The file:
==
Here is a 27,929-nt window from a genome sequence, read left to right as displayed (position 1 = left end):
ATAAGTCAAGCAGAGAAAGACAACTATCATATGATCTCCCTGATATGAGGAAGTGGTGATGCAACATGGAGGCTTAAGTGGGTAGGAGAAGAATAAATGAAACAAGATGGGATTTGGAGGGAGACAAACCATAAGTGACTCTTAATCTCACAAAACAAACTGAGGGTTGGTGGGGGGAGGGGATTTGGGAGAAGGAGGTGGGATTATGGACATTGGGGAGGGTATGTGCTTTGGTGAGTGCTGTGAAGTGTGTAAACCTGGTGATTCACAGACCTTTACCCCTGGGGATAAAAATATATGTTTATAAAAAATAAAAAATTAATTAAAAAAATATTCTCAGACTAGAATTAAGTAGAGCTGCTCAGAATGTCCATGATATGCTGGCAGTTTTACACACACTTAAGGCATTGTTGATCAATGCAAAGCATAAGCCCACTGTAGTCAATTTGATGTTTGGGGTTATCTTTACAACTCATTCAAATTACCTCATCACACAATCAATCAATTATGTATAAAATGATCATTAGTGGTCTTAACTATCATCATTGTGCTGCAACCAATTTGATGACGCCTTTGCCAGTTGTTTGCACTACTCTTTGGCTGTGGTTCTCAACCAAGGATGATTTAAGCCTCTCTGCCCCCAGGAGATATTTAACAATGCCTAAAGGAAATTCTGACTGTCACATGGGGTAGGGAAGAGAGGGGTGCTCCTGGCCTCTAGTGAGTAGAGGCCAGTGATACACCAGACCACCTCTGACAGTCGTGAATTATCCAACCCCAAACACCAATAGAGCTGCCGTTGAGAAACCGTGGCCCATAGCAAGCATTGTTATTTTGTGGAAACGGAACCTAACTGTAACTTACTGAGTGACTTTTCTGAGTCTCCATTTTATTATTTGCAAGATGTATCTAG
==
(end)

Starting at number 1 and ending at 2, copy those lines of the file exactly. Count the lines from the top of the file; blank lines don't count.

Here is a 27,929-nt window from a genome sequence, read left to right as displayed (position 1 = left end):
ATAAGTCAAGCAGAGAAAGACAACTATCATATGATCTCCCTGATATGAGGAAGTGGTGATGCAACATGGAGGCTTAAGTGGGTAGGAGAAGAATAAATGAAACAAGATGGGATTTGGAGGGAGACAAACCATAAGTGACTCTTAATCTCACAAAACAAACTGAGGGTTGGTGGGGGGAGGGGATTTGGGAGAAGGAGGTGGGATTATGGACATTGGGGAGGGTATGTGCTTTGGTGAGTGCTGTGAAGTGTGTAAACCTGGTGATTCACAGACCTTTACCCCTGGGGATAAAAATATATGTTTATAAAAAATAAAAAATTAATTAAAAAAATATTCTCAGACTAGAATTAAGTAGAGCTGCTCAGAATGTCCATGATATGCTGGCAGTTTTACACACACTTAAGGCATTGTTGATCAATGCAAAGCATAAGCCCACTGTAGTCAATTTGATGTTTGGGGTTATCTTTACAACTCATTCAAATTACCTCATCACACAATCAATCAATTATGTATAAAATGATCATTAGTGGTCTTAACTATCATCATTGTGCTGCAACCAATTTGATGACGCCTTTGCCAGTTGTTTGCACTACTCTTTGGCTGTGGTTCTCAACCAAGGATGATTTAAGCCTCTCTGCCCCCAGGAGATATTTAACAATGCCTAAAGGAAATTCTGACTGTCACATGGGGTAGGGAAGAGAGGGGTGCTCCTGGCCTCTAGTGAGTAGAGGCCAGTGATACACCAGACCACCTCTGACAGTCGTGAATTATCCAACCCCAAACACCAATAGAGCTGCCGTTGAGAAACCGTGGCCCATAGCAAGCATTGTTATTTTGTGGAAACGGAACCTAACTGTAACTTACTGAGTGACTTTTCTGAGTCTCCATTTTATTATTTGCAAGATGTATCTAG